Three children are missing after an SUV went over a cliff Monday along the Northern California coast, killing their parents and three of their siblings.
One of the missing children is Devonte Hart, who captured the hearts of America in November 2014 when a photo went viral of him hugging a police officer during a Ferguson-related rally in Portland.
Devonte's adoptive parents, Jennifer and Sarah Hart, died when a 2003 GMC Yukon drove off a dirt turnout and appear to have intentionally driven off a cliff, plunging about 100 feet. His siblings, 19-year-old Markis, 14-year-old Jeremiah and 14-year-old Abigail were also killed.
The two women were still in the vehicle and their children's bodies were found out of the vehicle.
Police are still looking for 15-year-old Devonte and his other siblings, 16-year-old Hannah and 12-year-old Sierra.
Hart, who was 12 years old at the time that the photo was taken, hugged Portland Police Sgt. Bret Barnum during a rally in Portland the day after a grand jury decided not to charge Ferguson, Mo. police officer Darren Wilson in the shooting of 18-year-old Michael Brown.
A photo of the hug, taken by freelance photographer Johnny Nguyen and first published on OregonLive.com, went viral. It reached No. 1 on Reddit and was shared several hundred thousand times on Facebook.
Barnum, released a statement Thursday morning.
"As you can imagine, the tragic news about Devonte and his family deeply saddens me. The short interaction with Devonte in November 2014 was certainly one of those moments in my career which reinforced my love, passion, and duty in providing compassion and service to my community. At this point I am uncomfortable speaking about the Hart family tragedy until the investigation is complete."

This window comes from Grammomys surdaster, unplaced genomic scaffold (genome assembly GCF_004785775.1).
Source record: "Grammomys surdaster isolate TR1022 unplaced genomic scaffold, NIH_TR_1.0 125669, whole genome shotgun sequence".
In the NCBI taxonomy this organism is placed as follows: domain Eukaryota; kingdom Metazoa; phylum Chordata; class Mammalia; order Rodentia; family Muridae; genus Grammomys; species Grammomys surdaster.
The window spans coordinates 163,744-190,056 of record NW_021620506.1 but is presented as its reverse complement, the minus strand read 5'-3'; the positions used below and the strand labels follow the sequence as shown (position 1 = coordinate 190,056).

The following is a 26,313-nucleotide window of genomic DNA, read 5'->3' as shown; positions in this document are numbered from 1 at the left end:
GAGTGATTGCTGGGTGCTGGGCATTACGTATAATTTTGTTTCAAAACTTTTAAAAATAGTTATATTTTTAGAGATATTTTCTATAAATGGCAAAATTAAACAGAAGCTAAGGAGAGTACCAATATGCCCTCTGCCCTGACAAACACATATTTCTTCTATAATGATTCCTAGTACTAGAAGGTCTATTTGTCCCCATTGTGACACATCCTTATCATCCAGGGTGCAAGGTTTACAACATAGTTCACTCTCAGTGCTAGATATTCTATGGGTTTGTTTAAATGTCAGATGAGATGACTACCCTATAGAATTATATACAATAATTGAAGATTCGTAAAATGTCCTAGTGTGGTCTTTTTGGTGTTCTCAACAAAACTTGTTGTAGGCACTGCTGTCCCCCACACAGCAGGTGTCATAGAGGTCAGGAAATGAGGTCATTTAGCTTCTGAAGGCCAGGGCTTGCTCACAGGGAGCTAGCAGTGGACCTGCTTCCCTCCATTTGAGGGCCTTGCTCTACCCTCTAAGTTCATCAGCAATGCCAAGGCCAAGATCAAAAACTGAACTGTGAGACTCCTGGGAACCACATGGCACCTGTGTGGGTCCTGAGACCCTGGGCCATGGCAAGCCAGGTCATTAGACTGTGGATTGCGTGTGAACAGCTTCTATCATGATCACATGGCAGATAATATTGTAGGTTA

At the time the photo was taken, Barnum told The Oregonian he saw Hart standing in the crowd, with tears in his eyes and holding a sign that read, "Free Hugs." He called Hart over and they talked briefly about the protest and other topics, like art, school and life. He then asked Hart for a hug.
After the hug went viral, Devonte's adoptive parents shared more about the encounter in a Facebook post.
"I noticed Devonte was struggling. Tears. He wouldn't speak. He was inconsolable. My son has a heart of gold, compassion beyond anything I've ever experienced, yet struggles with living fearlessly when it comes ot the police and people that don't understand the complexity of racism that is prevalent in our society.
"He trembled holding a Free Hugs sign as he bravely stood alone in front of the police barricade. Tears rushing from his eyes and soaking his sweater, he gazed upon them not knowing how they would react. After a while, one of the officers approached him and extended his hand. Their interaction was uncomfortable at first.
"There were generic questions about his favorite subject and what he liked to do in the summer, but the one that mattered hit straight to the heart. He asked Devonte why he was crying. His response about his concerns regarding the level of police brutality towards young black kids was met with an unexpected and seemingly authentic (to Devonte), 'Yes. I know. I'm sorry. I'm sorry.' The officer then asked if he could have one of his hugs."
In May 2015, Jennifer Hart spoke about the reaction to the photo. Not all of the reaction was positive. She said reporters camped outside their home and they received death threats in the mail.
Devonte was one of six children adopted by Jennifer and Sarah Hart. According to Jennifer Hart, Devonte had a challenging start to life, marred by drugs and extreme poverty.
"He inspires me every single day," Hart said in 2014. "He has proven doctors, psychologists and teachers wrong. His future is most definitely not bleak; he is a shining star in this world. His light shines bright on everyone on his path.”